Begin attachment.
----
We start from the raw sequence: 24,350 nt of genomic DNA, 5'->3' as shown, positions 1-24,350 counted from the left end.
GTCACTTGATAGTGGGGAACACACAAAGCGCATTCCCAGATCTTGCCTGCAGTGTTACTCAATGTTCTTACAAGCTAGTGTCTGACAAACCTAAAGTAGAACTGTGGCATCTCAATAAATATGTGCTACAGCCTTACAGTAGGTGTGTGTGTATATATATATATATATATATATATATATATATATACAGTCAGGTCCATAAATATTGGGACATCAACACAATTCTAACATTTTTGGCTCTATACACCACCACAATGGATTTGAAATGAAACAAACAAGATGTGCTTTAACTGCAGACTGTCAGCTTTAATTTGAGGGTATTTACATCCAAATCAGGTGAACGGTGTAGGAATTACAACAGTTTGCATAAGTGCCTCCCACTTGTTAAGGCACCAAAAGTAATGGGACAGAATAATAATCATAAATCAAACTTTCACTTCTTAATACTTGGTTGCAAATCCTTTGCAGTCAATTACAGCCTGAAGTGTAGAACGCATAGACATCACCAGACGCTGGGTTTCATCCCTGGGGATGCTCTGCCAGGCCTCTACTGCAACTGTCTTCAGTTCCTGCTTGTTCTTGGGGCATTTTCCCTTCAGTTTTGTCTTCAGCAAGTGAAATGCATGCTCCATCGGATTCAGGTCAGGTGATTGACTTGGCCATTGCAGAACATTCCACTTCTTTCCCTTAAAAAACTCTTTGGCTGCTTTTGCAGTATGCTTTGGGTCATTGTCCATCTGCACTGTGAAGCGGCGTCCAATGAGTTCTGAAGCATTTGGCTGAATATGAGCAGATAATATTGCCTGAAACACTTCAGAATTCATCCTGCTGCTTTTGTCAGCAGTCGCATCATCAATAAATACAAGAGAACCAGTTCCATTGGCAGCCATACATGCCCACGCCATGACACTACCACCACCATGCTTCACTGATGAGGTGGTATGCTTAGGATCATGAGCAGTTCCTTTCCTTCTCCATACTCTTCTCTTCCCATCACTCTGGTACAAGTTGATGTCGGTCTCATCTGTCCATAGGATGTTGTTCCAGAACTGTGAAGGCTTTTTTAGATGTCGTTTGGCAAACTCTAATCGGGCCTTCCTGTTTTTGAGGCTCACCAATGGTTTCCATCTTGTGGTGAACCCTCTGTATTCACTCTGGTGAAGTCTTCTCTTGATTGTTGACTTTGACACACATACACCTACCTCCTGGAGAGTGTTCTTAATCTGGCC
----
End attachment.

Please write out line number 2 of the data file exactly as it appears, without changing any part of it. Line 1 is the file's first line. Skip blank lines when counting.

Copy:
GTCACTTGATAGTGGGGAACACACAAAGCGCATTCCCAGATCTTGCCTGCAGTGTTACTCAATGTTCTTACAAGCTAGTGTCTGACAAACCTAAAGTAGAACTGTGGCATCTCAATAAATATGTGCTACAGCCTTACAGTAGGTGTGTGTGTATATATATATATATATATATATATATATATATATACAGTCAGGTCCATAAATATTGGGACATCAACACAATTCTAACATTTTTGGCTCTATACACCACCACAATGGATTTGAAATGAAACAAACAAGATGTGCTTTAACTGCAGACTGTCAGCTTTAATTTGAGGGTATTTACATCCAAATCAGGTGAACGGTGTAGGAATTACAACAGTTTGCATAAGTGCCTCCCACTTGTTAAGGCACCAAAAGTAATGGGACAGAATAATAATCATAAATCAAACTTTCACTTCTTAATACTTGGTTGCAAATCCTTTGCAGTCAATTACAGCCTGAAGTGTAGAACGCATAGACATCACCAGACGCTGGGTTTCATCCCTGGGGATGCTCTGCCAGGCCTCTACTGCAACTGTCTTCAGTTCCTGCTTGTTCTTGGGGCATTTTCCCTTCAGTTTTGTCTTCAGCAAGTGAAATGCATGCTCCATCGGATTCAGGTCAGGTGATTGACTTGGCCATTGCAGAACATTCCACTTCTTTCCCTTAAAAAACTCTTTGGCTGCTTTTGCAGTATGCTTTGGGTCATTGTCCATCTGCACTGTGAAGCGGCGTCCAATGAGTTCTGAAGCATTTGGCTGAATATGAGCAGATAATATTGCCTGAAACACTTCAGAATTCATCCTGCTGCTTTTGTCAGCAGTCGCATCATCAATAAATACAAGAGAACCAGTTCCATTGGCAGCCATACATGCCCACGCCATGACACTACCACCACCATGCTTCACTGATGAGGTGGTATGCTTAGGATCATGAGCAGTTCCTTTCCTTCTCCATACTCTTCTCTTCCCATCACTCTGGTACAAGTTGATGTCGGTCTCATCTGTCCATAGGATGTTGTTCCAGAACTGTGAAGGCTTTTTTAGATGTCGTTTGGCAAACTCTAATCGGGCCTTCCTGTTTTTGAGGCTCACCAATGGTTTCCATCTTGTGGTGAACCCTCTGTATTCACTCTGGTGAAGTCTTCTCTTGATTGTTGACTTTGACACACATACACCTACCTCCTGGAGAGTGTTCTTAATCTGGCC